I always knew that the poor were present around me, but I assumed that God had called me to minister in the mainstream of society. I admired those who did minister on the margins, but my assumption was that God had placed them there and he had placed me comfortably in my middle-class context. I really enjoyed my ministry situation, and I wasn’t too preoccupied with the vulnerable and marginalized. It seemed to me that I was ministering where the real ministry action was.
I do recall one very significant encounter with God when I was in my early twenties. I was attending a summer training program with the Navigators in College Park, Maryland. One weekend I found myself reading a booklet on how to be empowered to live like Jesus. As I finished reading and reflected on what I read, I questioned how I could truly follow Jesus with all my heart. That moment, Luke 4:18-19 came to mind. Jesus was announcing the launch of his ministry when he stood up and read,
The Spirit of the Lord God is upon me and He has anointed me to bring good news to the poor.” Isaiah 61
The thought flashed through my mind, “I will never understand how to really follow Jesus with all my being until I understand what Jesus meant when he said, “Bring good news to the poor.” What did he mean by the poor? What is good news to the poor?
That moment at the University of Maryland fraternity house would revisit my thoughts over the next twenty-five years on numerous occasions. Truthfully though, I would often push my questions aside by saying something like, “I don’t know what to do with this.” During this period our ministry to the mainstream was flourishing, and I had little reason to reflect on the good news to the poor. I was sure that God was at work in what we were doing and I didn’t have the capacity or maturity to try to fit Luke 4:18-19 into my thinking. It wasn’t that I didn’t want to include it in what I was doing as much as it simply didn’t seem to be a priority.
All of my lack of urgency to understand Jesus’ announcement came to a screeching halt in my mid-forties. Up to this point in my life, our ministry was fruitful and flourishing. I had never experienced significant suffering in my life. I wrongly felt because I was doing what God wanted me to do, I was living in God’s protective bubble. I now wonder how I could have concluded that suffering was not in God’s equation for me because I was somehow obedient.
Ready or not, pain and suffering did show up in our lives. It hit me where I expected it least – in my family. We have three beautiful girls, and I tried to love them and be available to them for sure. However, over the next years we lived with ongoing struggles and tension in our home; some that still have not been resolved to this day. This had a heartbreaking impact on me. I remember thinking, “I have friends and support on all sides, and yet my heart is shattered.” It seemed that no one could speak good news to me, try as they may.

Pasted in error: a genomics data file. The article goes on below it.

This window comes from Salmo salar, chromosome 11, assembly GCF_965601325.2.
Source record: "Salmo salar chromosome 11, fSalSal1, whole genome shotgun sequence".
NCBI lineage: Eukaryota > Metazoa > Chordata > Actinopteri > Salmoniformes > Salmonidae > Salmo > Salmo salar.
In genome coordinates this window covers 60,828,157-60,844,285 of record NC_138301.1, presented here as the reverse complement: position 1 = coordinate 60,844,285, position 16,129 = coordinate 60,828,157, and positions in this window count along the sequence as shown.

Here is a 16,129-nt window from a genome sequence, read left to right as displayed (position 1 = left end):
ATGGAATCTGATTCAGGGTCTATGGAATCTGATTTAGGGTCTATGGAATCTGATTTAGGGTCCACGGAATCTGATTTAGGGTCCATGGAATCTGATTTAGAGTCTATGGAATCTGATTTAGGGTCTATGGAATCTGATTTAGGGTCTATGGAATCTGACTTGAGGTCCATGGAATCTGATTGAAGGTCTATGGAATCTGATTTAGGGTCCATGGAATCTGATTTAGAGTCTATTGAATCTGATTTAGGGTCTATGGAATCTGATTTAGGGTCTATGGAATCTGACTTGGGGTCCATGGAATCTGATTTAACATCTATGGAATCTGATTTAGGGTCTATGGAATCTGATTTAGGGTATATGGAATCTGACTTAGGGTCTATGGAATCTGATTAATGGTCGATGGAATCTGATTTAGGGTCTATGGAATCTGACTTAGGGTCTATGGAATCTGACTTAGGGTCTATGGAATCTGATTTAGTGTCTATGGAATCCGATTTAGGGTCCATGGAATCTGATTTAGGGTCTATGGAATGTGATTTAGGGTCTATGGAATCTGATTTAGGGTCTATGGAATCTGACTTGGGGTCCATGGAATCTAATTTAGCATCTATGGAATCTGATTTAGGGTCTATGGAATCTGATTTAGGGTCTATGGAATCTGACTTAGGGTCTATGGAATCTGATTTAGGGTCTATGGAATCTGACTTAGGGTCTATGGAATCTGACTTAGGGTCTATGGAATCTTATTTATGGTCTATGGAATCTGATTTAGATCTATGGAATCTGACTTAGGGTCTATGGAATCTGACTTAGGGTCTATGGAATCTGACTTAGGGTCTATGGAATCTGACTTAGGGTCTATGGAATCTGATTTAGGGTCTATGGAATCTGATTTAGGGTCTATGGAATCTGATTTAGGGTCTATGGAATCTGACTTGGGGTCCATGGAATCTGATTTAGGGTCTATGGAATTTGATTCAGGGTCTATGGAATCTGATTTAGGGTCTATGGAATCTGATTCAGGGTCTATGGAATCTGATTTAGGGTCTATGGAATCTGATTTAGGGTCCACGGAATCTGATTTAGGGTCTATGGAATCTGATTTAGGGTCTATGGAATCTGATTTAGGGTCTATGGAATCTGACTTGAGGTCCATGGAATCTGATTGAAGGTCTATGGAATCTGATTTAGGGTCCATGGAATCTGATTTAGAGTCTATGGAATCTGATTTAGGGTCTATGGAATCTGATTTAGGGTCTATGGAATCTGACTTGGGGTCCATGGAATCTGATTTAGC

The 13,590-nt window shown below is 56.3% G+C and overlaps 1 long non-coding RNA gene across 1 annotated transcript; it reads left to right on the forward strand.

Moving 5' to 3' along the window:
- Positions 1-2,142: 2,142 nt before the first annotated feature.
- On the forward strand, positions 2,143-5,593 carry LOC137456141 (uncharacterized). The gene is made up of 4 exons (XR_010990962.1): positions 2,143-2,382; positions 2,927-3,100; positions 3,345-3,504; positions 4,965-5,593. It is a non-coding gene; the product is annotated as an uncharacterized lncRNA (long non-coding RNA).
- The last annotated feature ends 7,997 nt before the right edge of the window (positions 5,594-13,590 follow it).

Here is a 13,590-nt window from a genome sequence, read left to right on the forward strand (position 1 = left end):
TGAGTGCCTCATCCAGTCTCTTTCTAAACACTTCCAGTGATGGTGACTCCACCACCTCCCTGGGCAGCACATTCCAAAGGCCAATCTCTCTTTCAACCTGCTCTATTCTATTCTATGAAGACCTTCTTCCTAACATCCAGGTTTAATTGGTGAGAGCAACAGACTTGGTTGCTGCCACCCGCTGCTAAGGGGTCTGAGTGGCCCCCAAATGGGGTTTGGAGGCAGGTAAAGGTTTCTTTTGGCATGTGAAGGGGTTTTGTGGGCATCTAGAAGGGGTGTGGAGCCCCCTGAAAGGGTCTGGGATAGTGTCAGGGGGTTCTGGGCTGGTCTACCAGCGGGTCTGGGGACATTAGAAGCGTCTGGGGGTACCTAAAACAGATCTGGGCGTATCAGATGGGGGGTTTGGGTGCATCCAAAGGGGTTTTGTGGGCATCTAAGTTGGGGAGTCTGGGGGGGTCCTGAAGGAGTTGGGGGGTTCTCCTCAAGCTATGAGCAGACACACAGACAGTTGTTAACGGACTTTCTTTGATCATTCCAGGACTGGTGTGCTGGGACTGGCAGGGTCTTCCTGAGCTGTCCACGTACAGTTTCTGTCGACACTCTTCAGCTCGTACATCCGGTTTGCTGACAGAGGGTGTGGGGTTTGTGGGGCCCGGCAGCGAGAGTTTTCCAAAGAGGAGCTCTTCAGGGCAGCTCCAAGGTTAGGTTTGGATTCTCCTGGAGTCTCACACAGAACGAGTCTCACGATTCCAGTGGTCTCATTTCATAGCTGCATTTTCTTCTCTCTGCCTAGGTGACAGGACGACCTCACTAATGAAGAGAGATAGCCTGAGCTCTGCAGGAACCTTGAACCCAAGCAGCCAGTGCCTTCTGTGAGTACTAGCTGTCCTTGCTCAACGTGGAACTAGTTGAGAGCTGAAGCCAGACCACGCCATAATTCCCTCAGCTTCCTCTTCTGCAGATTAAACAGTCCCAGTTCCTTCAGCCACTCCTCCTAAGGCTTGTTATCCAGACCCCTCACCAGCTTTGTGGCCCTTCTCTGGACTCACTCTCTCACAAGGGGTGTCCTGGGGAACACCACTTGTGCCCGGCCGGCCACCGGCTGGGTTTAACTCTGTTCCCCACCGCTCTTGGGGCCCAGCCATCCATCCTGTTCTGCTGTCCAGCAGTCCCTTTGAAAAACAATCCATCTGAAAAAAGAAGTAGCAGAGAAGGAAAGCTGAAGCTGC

It was at this point in my pain I was reminded, with a great sense of urgency, of Jesus’ ministry to the brokenhearted. I was now able to ask myself a deeper question, “What about the poor? They suffer what I suffer and more and yet do they have someone to bring good news to them?” People can be poor in spirit or just poor. They can also be poor in spirit and poor simultaneously. In all such circumstances what they so desperately need is good news and hope in word and deed. From that moment in my life, all of my faculties were focused on understanding what Jesus meant when he announced his ministry in Luke 4:18-19. I was now a learner in following him in his ministry to the poor.
My next defining moment came while walking the streets of Surabaya, Indonesia. From time to time I would ask ministry leaders of a country or city if I could just have a day or half day to walk the streets of the city I was visiting. This particular day in Surabaya was loaded with experiences that taught me lessons that I still vividly remember.
One particular experience changed my life profoundly and permanently. As I made my way back to my hotel, I had to cross a bridge over a small river. I looked down at the banks on both sides of the stream and observed people who lived there on a permanent basis. The living conditions were terrible, to say the least, as people did all of their bodily functions of life in the stream. Suddenly I noticed a young woman in a small boat in the middle of the river bathing her little child. It occurred to me that she was there because that was where the water was cleanest. My immediate thought was, “This woman has hope for her child in these living conditions!”
I have no idea who the young woman was or her religious affiliation, but I do know that I saw something of the image of God as she lovingly bathed her child. Something of God’s love was present in her life. My mind went to Isaiah 6:8, “Whom shall I send? And who will go for us?” It was clear to me that God intends to gather a portion of his people from the river banks of Indonesia, the slums of Manila, and the poorest of the poor in India. The question is who will go?
While some are called to live and walk intimately with the poor, I certainly do not believe all are called to do so. I do, however, believe that God wants all of us to carry in our hearts the poor in spirit and the poor with great compassion and love. All of us need to have a special sensitivity to the needs of those who are most vulnerable. God is deeply concerned for those who live on the margins at any level (Matt 25:31-46) . I believe, without reservation, He wants leaders to champion good news to the poor in whatever context they may find themselves. It’s all part of taking in God’s tender heart for those who are most at risk in his created world.
Grace to you,